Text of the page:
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‘Nico, 1988,’ Biopic of Velvet Underground Singer, to Open Venice Horizons Section

'Nico, 1988' will be sold internationally by Celluloid Dreams

ROME – Italian director Susanna Nicchiarelli’s biopic “Nico, 1988,” about the late German chanteuse who was among Andy Warhol’s muses and sang with the Velvet Underground, has been set as the opening film of the Venice Film Festival’s Horizons section dedicated to cutting-edge fare.

The hotly anticipated film will screen on August 30 in the Lido’s Sala Darsena.

Danish actress, singer and songwriter Trine Dyrholm, who won the 2016 Berlin Silver Bear for her role in Thomas Vinterberg’s “The Commune,” plays the title role in this biopic of sorts, which focuses on the years 1987 and 1988, the last two years of Nico’s life.

In the film Dyrholm brings “the artist-icon Nico back to life” playing the part “with her own voice and transforming herself physically,” according to a Venice statement.

“This is the story of Nico after Nico,” Nicchiarelli said in the statement.

“People usually talk about her only in relation to the men she was with when she was young: Brian Jones, Jim Morrison, Bob Dylan, Alain Delon, Iggy Pop.”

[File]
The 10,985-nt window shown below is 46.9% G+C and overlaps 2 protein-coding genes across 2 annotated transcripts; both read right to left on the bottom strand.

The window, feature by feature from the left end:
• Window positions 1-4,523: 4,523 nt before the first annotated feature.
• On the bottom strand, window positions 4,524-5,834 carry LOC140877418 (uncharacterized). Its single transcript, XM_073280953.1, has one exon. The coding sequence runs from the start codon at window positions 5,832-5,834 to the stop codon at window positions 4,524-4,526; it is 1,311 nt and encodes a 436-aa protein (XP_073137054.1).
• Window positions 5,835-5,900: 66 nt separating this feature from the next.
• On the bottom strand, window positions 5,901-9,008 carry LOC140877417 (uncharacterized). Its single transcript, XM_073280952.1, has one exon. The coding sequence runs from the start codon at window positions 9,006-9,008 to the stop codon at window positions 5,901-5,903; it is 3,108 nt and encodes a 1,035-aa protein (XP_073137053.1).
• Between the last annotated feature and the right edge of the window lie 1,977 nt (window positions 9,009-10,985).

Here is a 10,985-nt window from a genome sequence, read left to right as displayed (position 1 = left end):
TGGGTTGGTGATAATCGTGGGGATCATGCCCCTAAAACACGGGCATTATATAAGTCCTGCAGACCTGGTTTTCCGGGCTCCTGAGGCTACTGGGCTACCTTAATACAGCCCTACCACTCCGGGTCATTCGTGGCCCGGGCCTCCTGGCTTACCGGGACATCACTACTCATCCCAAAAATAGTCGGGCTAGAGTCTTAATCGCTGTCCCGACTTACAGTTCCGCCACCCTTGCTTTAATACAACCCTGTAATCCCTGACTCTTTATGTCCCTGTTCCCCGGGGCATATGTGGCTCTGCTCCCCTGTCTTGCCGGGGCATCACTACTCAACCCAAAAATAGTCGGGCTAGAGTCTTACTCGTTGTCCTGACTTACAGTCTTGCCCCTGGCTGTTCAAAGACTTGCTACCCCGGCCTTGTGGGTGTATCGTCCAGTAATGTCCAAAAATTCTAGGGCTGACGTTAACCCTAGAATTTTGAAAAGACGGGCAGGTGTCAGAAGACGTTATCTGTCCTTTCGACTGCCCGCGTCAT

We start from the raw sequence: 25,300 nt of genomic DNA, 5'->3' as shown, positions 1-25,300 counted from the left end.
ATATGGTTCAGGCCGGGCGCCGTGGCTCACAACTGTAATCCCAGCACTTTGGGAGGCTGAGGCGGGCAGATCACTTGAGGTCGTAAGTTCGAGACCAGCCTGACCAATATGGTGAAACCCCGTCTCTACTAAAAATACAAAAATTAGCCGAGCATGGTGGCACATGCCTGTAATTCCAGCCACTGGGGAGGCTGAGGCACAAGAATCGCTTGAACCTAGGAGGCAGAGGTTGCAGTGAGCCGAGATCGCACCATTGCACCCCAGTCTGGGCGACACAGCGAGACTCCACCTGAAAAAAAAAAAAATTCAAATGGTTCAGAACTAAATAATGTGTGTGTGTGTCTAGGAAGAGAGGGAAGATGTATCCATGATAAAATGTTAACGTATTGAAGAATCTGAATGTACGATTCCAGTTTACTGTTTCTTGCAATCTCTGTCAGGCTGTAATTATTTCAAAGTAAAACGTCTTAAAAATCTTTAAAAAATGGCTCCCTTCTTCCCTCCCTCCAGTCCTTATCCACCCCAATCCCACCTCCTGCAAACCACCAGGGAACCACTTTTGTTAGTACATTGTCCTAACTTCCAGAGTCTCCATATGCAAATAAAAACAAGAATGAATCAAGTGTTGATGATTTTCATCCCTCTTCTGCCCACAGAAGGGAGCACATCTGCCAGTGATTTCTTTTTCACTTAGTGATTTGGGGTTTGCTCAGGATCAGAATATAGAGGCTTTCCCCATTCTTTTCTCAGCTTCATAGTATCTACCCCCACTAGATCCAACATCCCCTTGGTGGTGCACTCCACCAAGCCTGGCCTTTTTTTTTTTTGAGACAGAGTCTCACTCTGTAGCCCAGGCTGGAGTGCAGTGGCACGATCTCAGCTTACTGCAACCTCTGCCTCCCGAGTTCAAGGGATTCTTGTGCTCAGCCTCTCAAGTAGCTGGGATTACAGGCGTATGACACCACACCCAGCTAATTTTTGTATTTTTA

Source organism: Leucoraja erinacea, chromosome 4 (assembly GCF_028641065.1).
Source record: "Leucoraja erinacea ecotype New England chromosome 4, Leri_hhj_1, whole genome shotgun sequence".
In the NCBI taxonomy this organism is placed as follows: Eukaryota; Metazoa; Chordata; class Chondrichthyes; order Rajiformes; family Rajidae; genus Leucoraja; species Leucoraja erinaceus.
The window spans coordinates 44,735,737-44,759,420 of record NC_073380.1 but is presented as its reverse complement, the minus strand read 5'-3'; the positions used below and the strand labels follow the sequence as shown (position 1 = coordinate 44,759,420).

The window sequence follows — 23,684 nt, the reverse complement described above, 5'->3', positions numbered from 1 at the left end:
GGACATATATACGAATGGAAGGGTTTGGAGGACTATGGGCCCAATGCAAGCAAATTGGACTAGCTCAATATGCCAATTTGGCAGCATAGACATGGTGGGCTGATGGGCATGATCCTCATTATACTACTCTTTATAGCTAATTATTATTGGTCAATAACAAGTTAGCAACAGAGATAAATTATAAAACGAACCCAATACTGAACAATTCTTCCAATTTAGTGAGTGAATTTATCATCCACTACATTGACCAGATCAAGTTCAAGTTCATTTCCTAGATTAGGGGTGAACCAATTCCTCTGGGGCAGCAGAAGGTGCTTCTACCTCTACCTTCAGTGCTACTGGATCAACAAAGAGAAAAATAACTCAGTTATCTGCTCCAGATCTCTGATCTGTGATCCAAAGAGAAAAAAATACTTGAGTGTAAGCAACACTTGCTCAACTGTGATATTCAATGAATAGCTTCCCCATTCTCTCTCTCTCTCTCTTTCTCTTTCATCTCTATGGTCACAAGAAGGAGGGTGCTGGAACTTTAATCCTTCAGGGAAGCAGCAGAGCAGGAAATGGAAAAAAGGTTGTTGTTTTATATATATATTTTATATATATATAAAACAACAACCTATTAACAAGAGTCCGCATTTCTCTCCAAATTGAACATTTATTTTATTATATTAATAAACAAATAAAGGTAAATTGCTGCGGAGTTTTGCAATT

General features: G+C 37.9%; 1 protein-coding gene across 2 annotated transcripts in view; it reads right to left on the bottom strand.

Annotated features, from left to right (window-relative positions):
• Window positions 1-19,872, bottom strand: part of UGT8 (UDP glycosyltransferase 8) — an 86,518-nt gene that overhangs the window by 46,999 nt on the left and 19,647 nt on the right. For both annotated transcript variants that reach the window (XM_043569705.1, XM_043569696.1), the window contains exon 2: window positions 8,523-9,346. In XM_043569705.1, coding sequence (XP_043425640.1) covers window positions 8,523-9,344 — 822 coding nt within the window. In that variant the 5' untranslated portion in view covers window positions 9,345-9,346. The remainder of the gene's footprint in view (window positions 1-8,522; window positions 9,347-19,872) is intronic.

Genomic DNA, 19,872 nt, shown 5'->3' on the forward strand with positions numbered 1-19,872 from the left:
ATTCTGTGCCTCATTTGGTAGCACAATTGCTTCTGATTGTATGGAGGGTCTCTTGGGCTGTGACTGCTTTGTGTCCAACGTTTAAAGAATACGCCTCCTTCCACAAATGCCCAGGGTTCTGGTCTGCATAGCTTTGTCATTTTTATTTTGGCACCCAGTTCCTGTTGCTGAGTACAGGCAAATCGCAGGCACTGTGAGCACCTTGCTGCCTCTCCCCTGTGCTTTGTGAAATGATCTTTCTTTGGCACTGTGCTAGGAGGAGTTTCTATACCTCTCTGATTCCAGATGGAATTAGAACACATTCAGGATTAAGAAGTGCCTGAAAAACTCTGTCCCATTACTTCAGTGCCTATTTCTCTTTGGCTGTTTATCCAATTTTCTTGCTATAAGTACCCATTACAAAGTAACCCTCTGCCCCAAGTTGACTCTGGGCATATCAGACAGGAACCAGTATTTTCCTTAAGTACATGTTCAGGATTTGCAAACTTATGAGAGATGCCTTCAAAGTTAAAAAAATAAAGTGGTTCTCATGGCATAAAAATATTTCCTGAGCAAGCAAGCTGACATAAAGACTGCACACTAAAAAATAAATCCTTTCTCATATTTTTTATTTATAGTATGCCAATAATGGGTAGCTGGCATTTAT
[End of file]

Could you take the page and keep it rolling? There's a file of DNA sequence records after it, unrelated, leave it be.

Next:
“I read once in an interview that ‘at age 34 Nico was finished.’ That’s not true,” she added. After her experience with the Velvet Underground, Nico became a great musician.” she noted.

“I wanted to tell the story of her journey from a different point of view, focussing on the loss of consensus and the change in her image, both of which gave her back her freedom.”

Nicchiarelli is known on the festival circuit for her standout debut, “Cosmonauta,” which played in Venice in 2009.

Set between Paris, Prague, Nuremberg, Manchester, the Polish country side and the Roman seaside, the biopic in road movie form starts in 1987 with Nico, 48, strung out on heroin but going on tour in Europe as a soloist with a new manager and getting off drugs as the tour progresses. She is with her son Ari, who she claimed was conceived with Alain Delon, though Delon denied paternity. Nico died in 1988 while on vacation with Ari on the Mediterranean island of Ibiza.

Nicchiarelli’s screenplay draws on interviews with Ari and with Alan Wise, Nico’s then-manager.

“Nico, 1988” is produced by Marta Donzelli and Gregorio Paonessa’s Rome-based Vivo Film (“Sworn Virgin”). France’s Celluloid Dreams has taken international sales.

Alexander Payne’s “Downsizing” will open the festival in competition Aug. 30. The full lineup is expected to be announced next week.

The 74th Venice Film Festival runs Aug. 30 to Sept. 9.

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